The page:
Traveling frequently on airplanes this past year, I started playing mobile games to pass the time or take a break from work in the flying office. I’ve been playing classics like Tetris and new ones like Geometry. I’m not a big gamer; you’ll never see my name on the Leader Board. I quickly get bored or, worse, start feeling like a hamster in a wheel. And the reason, I realized recently, is that most games are anti-Lean, which is opposite my DNA.

Lean is Simplicity

Lean is all about making processes simple and mistake-free, so that everyone can accomplish the work and deliver customer value successfully every time. Mobile games, on the other hand, are purposefully designed with obstacles and distractions that players must overcome to win.

For example, in Tetris when you create a full row of blocks there’s a bright flash of white light when they disappear. Why? Those blocks could just quietly exit and leave you ready for the next shape placement. But, no, that bright white flash distracts you and makes placing the next shape harder. And the faster the pace, the more that flash negatively impacts your performance.

Another obstacle is the placement of the buttons on the screen that hold and rotate the shapes. I occasionally hit the wrong one with usually disastrous consequences. Can you relocate the buttons to your liking? Heck no! To succeed, you’ve got to work around the designer’s (imho poor) placement. Leader boards recognize people who overcame ALL these obstacles; they are the successful few.

Work Is Full of Distractions and Obstacles

Gaming builds and reinforces the mentality that success means overcoming distracting obstacles and, unfortunately, this bleeds into the workplace. Isn’t your work full of obstacles to overcome that are, from the customer’s point of view, completely unnecessary? Poor layout of equipment or personnel. Long, pointless meetings. Arcane approval processes. Outdated tools and policies.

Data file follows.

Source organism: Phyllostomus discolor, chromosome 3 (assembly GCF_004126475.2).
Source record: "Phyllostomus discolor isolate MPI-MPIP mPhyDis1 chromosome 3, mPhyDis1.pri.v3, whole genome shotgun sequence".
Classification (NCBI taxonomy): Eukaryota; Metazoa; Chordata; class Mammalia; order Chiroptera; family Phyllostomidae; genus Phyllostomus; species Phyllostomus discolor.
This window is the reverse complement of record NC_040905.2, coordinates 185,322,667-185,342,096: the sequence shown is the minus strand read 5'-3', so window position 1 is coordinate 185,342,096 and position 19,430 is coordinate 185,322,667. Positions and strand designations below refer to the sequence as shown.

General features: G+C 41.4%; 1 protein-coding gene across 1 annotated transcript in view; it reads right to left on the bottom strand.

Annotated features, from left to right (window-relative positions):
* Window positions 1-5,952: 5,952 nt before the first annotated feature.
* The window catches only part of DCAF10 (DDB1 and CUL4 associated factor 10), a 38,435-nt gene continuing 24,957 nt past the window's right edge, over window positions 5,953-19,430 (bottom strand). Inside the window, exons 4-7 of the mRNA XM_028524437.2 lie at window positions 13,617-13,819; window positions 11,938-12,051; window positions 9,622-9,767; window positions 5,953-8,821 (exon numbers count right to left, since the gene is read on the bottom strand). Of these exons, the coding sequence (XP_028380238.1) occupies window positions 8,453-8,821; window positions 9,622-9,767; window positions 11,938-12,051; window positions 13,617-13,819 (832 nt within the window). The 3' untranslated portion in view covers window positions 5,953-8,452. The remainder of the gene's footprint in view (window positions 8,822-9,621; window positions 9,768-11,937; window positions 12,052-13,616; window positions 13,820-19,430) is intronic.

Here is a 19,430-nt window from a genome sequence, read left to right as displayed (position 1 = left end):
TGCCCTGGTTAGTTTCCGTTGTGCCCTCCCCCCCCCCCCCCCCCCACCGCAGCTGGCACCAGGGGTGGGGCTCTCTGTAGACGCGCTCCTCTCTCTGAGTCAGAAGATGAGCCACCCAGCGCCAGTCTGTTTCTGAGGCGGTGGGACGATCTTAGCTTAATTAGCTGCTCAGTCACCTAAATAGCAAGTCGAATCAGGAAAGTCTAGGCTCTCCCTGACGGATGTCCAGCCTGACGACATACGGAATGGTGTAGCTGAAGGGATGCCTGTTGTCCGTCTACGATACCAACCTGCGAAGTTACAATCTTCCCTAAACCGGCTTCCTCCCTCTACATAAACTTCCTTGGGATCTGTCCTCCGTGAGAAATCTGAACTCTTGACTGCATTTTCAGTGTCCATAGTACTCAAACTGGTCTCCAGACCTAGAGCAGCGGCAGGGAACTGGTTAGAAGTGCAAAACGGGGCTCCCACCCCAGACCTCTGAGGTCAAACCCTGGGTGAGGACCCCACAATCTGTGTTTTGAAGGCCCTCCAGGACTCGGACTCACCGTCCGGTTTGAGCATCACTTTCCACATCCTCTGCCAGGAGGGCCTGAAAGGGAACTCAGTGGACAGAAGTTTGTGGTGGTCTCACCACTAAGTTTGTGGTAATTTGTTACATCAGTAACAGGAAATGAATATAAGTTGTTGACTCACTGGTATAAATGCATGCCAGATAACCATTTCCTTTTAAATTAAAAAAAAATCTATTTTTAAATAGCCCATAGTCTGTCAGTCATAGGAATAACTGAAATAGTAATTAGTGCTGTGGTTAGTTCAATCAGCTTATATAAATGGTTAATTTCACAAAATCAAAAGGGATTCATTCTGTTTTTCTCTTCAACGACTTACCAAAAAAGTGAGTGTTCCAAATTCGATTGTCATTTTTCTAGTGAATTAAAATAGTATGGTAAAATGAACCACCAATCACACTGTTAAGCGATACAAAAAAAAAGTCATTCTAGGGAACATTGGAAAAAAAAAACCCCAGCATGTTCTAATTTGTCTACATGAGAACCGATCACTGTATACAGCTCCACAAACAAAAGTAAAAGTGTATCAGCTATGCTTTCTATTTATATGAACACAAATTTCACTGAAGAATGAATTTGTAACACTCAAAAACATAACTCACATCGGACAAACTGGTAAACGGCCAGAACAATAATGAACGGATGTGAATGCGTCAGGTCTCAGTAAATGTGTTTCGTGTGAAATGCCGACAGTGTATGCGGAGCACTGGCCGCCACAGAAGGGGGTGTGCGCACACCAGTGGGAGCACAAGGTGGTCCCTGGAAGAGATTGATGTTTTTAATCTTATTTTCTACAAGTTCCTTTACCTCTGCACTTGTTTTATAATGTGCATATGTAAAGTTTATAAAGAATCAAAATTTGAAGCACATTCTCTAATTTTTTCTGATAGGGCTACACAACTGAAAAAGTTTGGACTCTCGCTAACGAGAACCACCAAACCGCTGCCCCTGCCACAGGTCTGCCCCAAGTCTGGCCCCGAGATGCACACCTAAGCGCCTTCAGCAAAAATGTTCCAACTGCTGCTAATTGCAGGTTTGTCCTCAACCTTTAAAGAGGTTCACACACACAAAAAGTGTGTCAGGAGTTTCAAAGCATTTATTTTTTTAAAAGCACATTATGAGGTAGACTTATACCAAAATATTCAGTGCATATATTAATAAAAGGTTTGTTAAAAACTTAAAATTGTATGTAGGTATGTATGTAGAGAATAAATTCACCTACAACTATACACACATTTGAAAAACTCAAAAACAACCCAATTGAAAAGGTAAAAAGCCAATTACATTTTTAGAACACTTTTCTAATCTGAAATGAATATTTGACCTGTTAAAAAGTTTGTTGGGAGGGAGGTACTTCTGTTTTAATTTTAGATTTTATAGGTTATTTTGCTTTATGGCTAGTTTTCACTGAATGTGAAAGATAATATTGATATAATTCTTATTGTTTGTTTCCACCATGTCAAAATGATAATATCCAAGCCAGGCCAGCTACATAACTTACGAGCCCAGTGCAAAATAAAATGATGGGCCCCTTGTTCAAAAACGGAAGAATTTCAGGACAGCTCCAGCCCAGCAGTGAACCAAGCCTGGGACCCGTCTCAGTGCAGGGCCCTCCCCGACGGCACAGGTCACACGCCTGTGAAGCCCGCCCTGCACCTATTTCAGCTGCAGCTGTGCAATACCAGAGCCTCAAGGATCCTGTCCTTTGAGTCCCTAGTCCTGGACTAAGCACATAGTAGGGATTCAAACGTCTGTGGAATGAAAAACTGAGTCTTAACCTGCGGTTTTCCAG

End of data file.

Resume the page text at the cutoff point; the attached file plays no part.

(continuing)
Getting a good performance rating is, in essence, getting a high placement on the company leader board. The people at the top overcame the obstacles and distractions thrown their way this past year. Frequently, their individual success is used to rationalize that a business process isn’t broken a la “If Kim can do it, why can’t you?” You don’t want a process that only ONE person can do successfully. Your customers want value every time from everyone and L&D is in a perfect position to help.

Use Your Outsider Perspective to Advantage

Instead of simply providing training on how to navigate the obstacles, L&D should work to simplify processes and make them mistake-proof by using Lean principles and methods. Now, some of you are thinking ‘Who am I to tell Sales (or Accounting or Manufacturing or Nursing) what to do?’ Your outside perspective is incredibly valuable! You’re not stuck in the weeds of their process and can ask simple, enlightening questions.

For example, ‘Does this expense account form really need all 21 fields?’, ‘Wouldn’t swapping these two steps is our patient admitting process make it go faster?’, ‘Why is this data entered three different times?’ Using Lean root cause analysis techniques like the ‘5 Why’s’ you can help people think about their own processes in new ways. As a result, processes will be simpler, therefore easier to teach and easier to do correctly. It’s win-win.

Win ‘The Game of Work’

The ‘game of work’ is to eliminate waste; not do wasteful activities as quickly and as many times as possible. Start keeping a list of the unnecessary, distracting obstacles in your company’s work that people ask you to teach others. Discuss them with your colleagues and managers and work together to reduce or, better yet, eliminate them. Want to jump start your efforts? Give me a call at 303.819.6662.

And if you want to play a game that won’t quickly bore you or make you feel like a hamster on a wheel, try Neko Atsume, the cat collecting game sweeping the planet. Or how about, to quote a famous movie computer,  “a nice game of chess?”

Let’s Ride!

Todd Hudson, Head Maverick